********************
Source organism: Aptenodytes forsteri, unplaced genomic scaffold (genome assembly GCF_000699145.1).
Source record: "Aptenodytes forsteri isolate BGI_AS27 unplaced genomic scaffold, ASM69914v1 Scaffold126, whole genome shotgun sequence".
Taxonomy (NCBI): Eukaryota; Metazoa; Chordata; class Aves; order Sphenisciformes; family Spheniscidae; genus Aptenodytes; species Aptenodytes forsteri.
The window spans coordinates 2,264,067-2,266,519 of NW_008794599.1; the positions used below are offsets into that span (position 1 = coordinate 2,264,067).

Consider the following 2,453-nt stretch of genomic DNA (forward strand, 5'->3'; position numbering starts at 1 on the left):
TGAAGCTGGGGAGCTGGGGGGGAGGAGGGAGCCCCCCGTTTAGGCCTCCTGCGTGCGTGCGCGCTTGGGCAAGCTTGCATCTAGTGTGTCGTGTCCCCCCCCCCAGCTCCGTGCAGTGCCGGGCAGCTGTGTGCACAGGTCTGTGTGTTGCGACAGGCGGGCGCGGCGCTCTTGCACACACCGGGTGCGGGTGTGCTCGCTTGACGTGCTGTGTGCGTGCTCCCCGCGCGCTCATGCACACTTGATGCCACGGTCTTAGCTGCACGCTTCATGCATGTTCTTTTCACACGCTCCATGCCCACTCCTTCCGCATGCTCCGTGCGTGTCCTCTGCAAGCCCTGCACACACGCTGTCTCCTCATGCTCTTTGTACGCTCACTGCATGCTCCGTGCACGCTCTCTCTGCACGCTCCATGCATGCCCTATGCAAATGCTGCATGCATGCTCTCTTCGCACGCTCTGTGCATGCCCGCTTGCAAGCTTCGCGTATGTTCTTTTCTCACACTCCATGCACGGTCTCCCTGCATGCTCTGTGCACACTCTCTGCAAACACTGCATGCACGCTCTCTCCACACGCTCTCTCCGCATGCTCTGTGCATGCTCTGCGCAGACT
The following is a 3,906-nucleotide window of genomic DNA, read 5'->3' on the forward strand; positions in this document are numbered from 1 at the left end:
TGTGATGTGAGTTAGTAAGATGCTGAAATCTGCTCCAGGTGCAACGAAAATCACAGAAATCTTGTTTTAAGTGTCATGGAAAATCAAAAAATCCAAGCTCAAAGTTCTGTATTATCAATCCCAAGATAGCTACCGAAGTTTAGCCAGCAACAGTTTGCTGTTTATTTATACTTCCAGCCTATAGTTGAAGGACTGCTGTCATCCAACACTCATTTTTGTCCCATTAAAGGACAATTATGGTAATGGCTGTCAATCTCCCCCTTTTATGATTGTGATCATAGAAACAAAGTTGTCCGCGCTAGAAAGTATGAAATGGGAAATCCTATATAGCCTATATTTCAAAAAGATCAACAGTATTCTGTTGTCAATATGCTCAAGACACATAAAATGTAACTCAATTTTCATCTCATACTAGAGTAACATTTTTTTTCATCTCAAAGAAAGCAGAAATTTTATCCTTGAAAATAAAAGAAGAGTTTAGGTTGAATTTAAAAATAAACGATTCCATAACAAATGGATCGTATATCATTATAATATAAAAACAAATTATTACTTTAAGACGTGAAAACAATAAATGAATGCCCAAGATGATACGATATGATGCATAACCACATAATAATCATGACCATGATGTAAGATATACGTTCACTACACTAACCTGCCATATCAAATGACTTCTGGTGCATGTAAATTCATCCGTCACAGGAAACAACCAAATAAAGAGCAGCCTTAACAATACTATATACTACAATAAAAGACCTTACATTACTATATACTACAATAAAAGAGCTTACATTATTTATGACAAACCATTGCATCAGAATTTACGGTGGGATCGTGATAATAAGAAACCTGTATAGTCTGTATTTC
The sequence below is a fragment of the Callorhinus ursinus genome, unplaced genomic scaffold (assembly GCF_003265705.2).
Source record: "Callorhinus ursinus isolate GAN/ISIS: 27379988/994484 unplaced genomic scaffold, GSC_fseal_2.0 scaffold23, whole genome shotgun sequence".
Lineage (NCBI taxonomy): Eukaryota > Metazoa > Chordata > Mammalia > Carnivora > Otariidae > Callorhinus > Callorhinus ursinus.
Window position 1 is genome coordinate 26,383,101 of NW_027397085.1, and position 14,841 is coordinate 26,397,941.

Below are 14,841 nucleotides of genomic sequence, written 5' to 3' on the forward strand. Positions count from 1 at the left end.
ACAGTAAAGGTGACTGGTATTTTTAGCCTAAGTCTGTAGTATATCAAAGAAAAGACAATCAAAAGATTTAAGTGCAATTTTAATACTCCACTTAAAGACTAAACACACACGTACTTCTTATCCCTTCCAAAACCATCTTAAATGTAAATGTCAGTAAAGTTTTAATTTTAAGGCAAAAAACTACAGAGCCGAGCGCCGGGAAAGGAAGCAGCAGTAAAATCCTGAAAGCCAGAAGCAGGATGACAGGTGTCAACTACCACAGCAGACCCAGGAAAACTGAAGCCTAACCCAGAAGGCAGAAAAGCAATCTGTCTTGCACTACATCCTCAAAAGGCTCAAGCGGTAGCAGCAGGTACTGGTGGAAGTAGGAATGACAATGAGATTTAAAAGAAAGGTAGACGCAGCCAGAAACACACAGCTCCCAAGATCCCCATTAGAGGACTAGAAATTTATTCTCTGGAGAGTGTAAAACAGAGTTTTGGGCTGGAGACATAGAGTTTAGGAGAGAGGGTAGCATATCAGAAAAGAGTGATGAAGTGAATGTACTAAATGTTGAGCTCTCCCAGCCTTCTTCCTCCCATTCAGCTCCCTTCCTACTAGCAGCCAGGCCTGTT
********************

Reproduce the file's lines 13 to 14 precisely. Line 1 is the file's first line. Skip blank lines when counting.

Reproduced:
Below are 14,841 nucleotides of genomic sequence, written 5' to 3' on the forward strand. Positions count from 1 at the left end.
ACAGTAAAGGTGACTGGTATTTTTAGCCTAAGTCTGTAGTATATCAAAGAAAAGACAATCAAAAGATTTAAGTGCAATTTTAATACTCCACTTAAAGACTAAACACACACGTACTTCTTATCCCTTCCAAAACCATCTTAAATGTAAATGTCAGTAAAGTTTTAATTTTAAGGCAAAAAACTACAGAGCCGAGCGCCGGGAAAGGAAGCAGCAGTAAAATCCTGAAAGCCAGAAGCAGGATGACAGGTGTCAACTACCACAGCAGACCCAGGAAAACTGAAGCCTAACCCAGAAGGCAGAAAAGCAATCTGTCTTGCACTACATCCTCAAAAGGCTCAAGCGGTAGCAGCAGGTACTGGTGGAAGTAGGAATGACAATGAGATTTAAAAGAAAGGTAGACGCAGCCAGAAACACACAGCTCCCAAGATCCCCATTAGAGGACTAGAAATTTATTCTCTGGAGAGTGTAAAACAGAGTTTTGGGCTGGAGACATAGAGTTTAGGAGAGAGGGTAGCATATCAGAAAAGAGTGATGAAGTGAATGTACTAAATGTTGAGCTCTCCCAGCCTTCTTCCTCCCATTCAGCTCCCTTCCTACTAGCAGCCAGGCCTGTT